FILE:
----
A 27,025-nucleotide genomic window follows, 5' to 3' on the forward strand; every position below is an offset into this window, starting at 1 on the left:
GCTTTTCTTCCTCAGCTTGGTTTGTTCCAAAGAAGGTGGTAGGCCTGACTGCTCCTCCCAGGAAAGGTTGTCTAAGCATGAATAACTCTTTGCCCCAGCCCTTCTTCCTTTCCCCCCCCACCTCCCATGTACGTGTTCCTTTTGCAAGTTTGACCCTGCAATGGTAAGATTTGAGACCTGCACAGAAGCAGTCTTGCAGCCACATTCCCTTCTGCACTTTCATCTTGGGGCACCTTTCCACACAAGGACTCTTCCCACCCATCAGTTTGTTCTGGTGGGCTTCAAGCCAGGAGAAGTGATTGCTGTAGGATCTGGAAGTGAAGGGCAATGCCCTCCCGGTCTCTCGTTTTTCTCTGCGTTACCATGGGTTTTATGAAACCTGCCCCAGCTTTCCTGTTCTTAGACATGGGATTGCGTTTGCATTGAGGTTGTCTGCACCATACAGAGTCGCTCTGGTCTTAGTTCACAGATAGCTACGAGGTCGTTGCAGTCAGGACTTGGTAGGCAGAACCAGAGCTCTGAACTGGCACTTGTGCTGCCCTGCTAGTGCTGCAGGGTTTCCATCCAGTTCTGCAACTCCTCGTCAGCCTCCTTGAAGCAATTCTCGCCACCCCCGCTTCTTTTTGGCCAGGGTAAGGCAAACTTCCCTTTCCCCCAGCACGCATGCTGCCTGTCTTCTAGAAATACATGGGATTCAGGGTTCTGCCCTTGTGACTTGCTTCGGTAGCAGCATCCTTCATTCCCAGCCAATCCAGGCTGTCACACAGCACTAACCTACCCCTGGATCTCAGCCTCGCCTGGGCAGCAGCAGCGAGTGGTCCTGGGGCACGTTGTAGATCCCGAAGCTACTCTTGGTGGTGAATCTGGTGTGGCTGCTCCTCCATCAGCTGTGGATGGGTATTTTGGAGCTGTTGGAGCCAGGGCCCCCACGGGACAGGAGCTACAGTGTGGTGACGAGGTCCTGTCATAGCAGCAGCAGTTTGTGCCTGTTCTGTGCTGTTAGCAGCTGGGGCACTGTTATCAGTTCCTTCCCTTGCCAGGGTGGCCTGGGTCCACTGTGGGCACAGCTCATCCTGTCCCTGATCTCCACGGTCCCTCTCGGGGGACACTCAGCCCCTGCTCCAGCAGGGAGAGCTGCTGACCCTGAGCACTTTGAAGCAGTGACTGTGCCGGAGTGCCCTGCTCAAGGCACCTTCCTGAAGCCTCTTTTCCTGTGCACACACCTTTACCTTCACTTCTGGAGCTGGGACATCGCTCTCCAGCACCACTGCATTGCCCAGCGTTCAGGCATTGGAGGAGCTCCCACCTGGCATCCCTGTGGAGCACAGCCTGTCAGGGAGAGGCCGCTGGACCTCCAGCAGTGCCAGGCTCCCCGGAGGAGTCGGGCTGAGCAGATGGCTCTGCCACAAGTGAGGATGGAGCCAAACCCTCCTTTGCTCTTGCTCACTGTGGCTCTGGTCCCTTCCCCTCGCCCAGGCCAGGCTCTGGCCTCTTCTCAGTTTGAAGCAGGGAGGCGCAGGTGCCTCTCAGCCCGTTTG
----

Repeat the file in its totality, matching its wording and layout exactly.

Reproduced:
A 27,025-nucleotide genomic window follows, 5' to 3' on the forward strand; every position below is an offset into this window, starting at 1 on the left:
GCTTTTCTTCCTCAGCTTGGTTTGTTCCAAAGAAGGTGGTAGGCCTGACTGCTCCTCCCAGGAAAGGTTGTCTAAGCATGAATAACTCTTTGCCCCAGCCCTTCTTCCTTTCCCCCCCCACCTCCCATGTACGTGTTCCTTTTGCAAGTTTGACCCTGCAATGGTAAGATTTGAGACCTGCACAGAAGCAGTCTTGCAGCCACATTCCCTTCTGCACTTTCATCTTGGGGCACCTTTCCACACAAGGACTCTTCCCACCCATCAGTTTGTTCTGGTGGGCTTCAAGCCAGGAGAAGTGATTGCTGTAGGATCTGGAAGTGAAGGGCAATGCCCTCCCGGTCTCTCGTTTTTCTCTGCGTTACCATGGGTTTTATGAAACCTGCCCCAGCTTTCCTGTTCTTAGACATGGGATTGCGTTTGCATTGAGGTTGTCTGCACCATACAGAGTCGCTCTGGTCTTAGTTCACAGATAGCTACGAGGTCGTTGCAGTCAGGACTTGGTAGGCAGAACCAGAGCTCTGAACTGGCACTTGTGCTGCCCTGCTAGTGCTGCAGGGTTTCCATCCAGTTCTGCAACTCCTCGTCAGCCTCCTTGAAGCAATTCTCGCCACCCCCGCTTCTTTTTGGCCAGGGTAAGGCAAACTTCCCTTTCCCCCAGCACGCATGCTGCCTGTCTTCTAGAAATACATGGGATTCAGGGTTCTGCCCTTGTGACTTGCTTCGGTAGCAGCATCCTTCATTCCCAGCCAATCCAGGCTGTCACACAGCACTAACCTACCCCTGGATCTCAGCCTCGCCTGGGCAGCAGCAGCGAGTGGTCCTGGGGCACGTTGTAGATCCCGAAGCTACTCTTGGTGGTGAATCTGGTGTGGCTGCTCCTCCATCAGCTGTGGATGGGTATTTTGGAGCTGTTGGAGCCAGGGCCCCCACGGGACAGGAGCTACAGTGTGGTGACGAGGTCCTGTCATAGCAGCAGCAGTTTGTGCCTGTTCTGTGCTGTTAGCAGCTGGGGCACTGTTATCAGTTCCTTCCCTTGCCAGGGTGGCCTGGGTCCACTGTGGGCACAGCTCATCCTGTCCCTGATCTCCACGGTCCCTCTCGGGGGACACTCAGCCCCTGCTCCAGCAGGGAGAGCTGCTGACCCTGAGCACTTTGAAGCAGTGACTGTGCCGGAGTGCCCTGCTCAAGGCACCTTCCTGAAGCCTCTTTTCCTGTGCACACACCTTTACCTTCACTTCTGGAGCTGGGACATCGCTCTCCAGCACCACTGCATTGCCCAGCGTTCAGGCATTGGAGGAGCTCCCACCTGGCATCCCTGTGGAGCACAGCCTGTCAGGGAGAGGCCGCTGGACCTCCAGCAGTGCCAGGCTCCCCGGAGGAGTCGGGCTGAGCAGATGGCTCTGCCACAAGTGAGGATGGAGCCAAACCCTCCTTTGCTCTTGCTCACTGTGGCTCTGGTCCCTTCCCCTCGCCCAGGCCAGGCTCTGGCCTCTTCTCAGTTTGAAGCAGGGAGGCGCAGGTGCCTCTCAGCCCGTTTG